If you’re interviewing at a startup, then equity will likely be part of your compensation offering.
For many people, equity is a huge draw to working at a startup. There is, of course, the potential to earn a substantial amount of money should an exit event take place. But equity also means you’re directly tied to the success of the company. There’s an extra level of investment. It means you get skin in the game.
It’s exciting to get equity, but many candidates dread having a discussion around it. It can be confusing and hard to get an accurate understanding of the offer.
Here are some key questions you can ask during the interview process to unpack your equity offer:
What type of equity would I receive?
Stock options and Restricted Stock Units (RSUs) are some of the most common forms of startup equity.
A stock option means that once you take the job, you’ll get the opportunity to buy stock in the company. This kind of equity doesn’t involve a transfer of ownership. It’s a right to buy shares at a specific price within a certain window of time. As an employee, you’ll profit on the difference between the option price and the actual market price.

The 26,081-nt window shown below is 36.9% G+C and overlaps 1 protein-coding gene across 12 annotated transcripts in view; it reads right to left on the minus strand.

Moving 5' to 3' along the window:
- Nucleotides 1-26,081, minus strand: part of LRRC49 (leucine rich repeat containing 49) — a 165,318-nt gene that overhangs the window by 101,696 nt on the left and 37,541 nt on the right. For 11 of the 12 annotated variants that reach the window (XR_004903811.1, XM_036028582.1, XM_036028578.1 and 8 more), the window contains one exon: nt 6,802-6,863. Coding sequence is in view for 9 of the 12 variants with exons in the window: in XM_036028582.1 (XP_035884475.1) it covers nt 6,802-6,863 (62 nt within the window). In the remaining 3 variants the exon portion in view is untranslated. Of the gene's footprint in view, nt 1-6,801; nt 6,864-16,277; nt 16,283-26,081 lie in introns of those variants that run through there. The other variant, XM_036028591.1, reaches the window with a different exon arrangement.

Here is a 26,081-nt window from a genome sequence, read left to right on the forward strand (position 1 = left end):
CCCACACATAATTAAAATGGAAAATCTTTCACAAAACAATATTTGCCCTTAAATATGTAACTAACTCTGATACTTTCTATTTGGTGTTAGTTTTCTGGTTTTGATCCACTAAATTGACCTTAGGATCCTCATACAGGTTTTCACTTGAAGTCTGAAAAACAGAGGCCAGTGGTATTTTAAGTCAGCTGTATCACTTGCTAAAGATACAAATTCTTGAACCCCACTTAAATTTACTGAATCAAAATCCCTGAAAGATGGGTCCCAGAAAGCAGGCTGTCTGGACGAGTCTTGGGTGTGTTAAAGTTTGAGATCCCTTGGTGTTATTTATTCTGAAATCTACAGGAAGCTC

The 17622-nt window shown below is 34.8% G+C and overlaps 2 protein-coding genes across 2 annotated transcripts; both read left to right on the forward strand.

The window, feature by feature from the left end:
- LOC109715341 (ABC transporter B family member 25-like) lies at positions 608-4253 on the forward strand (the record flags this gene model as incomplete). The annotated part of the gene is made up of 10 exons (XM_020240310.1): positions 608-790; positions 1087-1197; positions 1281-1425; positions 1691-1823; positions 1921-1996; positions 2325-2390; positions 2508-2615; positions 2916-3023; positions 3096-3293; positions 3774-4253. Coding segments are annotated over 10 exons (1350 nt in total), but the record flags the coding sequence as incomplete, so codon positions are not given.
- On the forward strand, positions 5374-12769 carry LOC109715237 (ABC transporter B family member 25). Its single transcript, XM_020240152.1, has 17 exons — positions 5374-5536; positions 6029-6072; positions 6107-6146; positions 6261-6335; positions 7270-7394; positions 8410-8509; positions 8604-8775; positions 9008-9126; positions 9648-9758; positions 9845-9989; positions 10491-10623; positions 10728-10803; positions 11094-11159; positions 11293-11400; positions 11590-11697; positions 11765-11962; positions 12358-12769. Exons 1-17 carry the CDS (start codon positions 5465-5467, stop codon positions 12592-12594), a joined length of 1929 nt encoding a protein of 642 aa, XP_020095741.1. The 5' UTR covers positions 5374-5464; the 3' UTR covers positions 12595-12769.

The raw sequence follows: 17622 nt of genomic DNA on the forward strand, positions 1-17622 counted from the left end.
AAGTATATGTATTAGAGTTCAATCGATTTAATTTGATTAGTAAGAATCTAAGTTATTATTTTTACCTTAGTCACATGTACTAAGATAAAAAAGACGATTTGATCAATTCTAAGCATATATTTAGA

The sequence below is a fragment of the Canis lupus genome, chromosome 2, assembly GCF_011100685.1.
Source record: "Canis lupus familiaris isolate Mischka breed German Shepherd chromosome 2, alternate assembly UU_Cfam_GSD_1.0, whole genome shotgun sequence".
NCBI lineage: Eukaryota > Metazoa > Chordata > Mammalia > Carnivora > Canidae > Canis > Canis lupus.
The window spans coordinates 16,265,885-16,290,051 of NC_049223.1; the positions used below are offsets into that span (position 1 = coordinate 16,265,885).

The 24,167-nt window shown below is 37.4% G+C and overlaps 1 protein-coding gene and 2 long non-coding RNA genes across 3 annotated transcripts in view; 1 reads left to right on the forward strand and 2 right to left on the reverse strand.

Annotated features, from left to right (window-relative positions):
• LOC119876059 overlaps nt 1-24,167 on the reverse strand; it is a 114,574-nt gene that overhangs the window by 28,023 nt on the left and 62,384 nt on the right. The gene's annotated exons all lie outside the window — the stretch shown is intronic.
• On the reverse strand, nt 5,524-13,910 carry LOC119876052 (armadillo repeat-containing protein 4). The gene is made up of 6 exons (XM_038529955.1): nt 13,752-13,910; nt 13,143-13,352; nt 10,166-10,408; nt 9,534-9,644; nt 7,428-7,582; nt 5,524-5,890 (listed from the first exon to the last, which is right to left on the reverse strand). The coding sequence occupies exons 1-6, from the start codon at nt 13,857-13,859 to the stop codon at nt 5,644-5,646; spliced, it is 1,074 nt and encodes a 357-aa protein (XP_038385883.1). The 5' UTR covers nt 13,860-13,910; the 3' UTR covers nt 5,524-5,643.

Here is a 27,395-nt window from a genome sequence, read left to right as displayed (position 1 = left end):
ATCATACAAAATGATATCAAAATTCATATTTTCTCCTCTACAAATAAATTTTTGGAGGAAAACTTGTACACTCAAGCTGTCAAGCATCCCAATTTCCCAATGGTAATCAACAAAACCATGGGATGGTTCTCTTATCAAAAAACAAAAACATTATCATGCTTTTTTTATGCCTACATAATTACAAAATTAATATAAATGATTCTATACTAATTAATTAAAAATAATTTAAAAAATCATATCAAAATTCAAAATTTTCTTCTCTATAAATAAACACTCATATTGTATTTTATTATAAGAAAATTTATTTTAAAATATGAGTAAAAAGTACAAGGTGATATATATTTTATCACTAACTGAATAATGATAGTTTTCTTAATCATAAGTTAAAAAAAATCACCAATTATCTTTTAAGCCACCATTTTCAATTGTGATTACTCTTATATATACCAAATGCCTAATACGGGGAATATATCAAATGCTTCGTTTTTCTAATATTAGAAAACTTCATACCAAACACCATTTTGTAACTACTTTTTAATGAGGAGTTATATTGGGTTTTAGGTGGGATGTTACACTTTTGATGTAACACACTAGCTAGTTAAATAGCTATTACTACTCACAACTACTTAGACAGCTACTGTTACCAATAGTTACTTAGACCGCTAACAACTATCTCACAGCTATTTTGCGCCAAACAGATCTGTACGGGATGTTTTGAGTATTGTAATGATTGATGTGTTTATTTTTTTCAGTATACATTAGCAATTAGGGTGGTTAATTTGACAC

RSUs are more common at larger, more established startups. For this type of equity, the company simply commits to giving an employee stock in the company when a certain requirement is met, such as being at the firm for a set length of time. Once you’ve met the requirements, the company will give the RSUs either in actual shares or the cash equivalent based on what the stock is worth at that point.
For a deep dive into these types of equity, check out this article by SmartAsset.
What is the Percentage of My Ownership?
The percent you own will determine how much you’ll be paid out in an exit event.